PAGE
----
Last week, 133 College faculty, or 40% of voters, declared that they had no confidence in President Wagner as a leader of Emory. Wagner and his supporters are calling the referendum a victory. Here’s why we don’t think it’s that simple: The motion for a referendum survived three faculty meetings (including one at which Wagner was present), as did the Payne motion calling for a review of the cuts. 133 votes on a symbolic, non-binding motion cannot be ignored. And the high number of eligible faculty who didn’t vote at all (47%) speaks to the obscurity of governance and the president’s responsibilities.
Finally, we are still awaiting the graduate student vote. Go to www.emory.edu/vote tomorrow (April 16) between 8 a.m. and 8 p.m.
This morning, Wagner emailed the entire Emory community with a veritable Mad Lib of administrative clichés. We couldn’t help but notice a striking resemblance to last week’s “Keep Wagner” campaign:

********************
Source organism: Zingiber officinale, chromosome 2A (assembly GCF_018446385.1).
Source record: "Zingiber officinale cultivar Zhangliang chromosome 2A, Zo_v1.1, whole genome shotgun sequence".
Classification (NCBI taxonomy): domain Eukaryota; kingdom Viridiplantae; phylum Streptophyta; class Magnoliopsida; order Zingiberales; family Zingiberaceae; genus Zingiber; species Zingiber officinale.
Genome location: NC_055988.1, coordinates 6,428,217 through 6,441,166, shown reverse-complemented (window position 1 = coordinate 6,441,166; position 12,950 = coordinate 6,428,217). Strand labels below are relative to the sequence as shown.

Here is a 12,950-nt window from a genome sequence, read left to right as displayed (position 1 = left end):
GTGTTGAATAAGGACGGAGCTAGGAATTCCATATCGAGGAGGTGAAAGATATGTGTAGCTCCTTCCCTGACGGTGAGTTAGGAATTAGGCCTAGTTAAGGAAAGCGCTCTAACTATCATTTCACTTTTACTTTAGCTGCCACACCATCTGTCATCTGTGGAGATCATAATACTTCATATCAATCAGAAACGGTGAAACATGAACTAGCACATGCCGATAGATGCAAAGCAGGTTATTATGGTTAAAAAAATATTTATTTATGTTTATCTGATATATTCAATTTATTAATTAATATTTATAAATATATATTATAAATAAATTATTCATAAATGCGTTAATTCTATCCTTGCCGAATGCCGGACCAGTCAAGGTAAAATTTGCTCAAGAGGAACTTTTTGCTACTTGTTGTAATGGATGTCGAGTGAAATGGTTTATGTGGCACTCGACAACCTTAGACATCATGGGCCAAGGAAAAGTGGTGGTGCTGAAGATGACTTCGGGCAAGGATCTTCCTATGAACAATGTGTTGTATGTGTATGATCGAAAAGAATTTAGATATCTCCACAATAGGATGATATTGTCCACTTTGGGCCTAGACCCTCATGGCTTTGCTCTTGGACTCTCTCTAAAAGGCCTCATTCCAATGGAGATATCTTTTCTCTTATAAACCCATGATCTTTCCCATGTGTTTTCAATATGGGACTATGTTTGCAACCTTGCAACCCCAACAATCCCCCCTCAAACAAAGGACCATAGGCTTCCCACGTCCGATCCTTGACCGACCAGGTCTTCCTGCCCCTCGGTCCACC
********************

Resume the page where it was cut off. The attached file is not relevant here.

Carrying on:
The creator of the campaign, which appeared halfway through the faculty vote and appears to target undergraduate students (who were denied the right to an actual vote on the matter by the SGA), has “requested anonymity because of his affiliation with a student organization.” He implies that SRC activism, rather than any particular contribution Wagner has made to the university, was the catalyst. To which we reply: It must take a lot of courage to defend the status quo, word for word.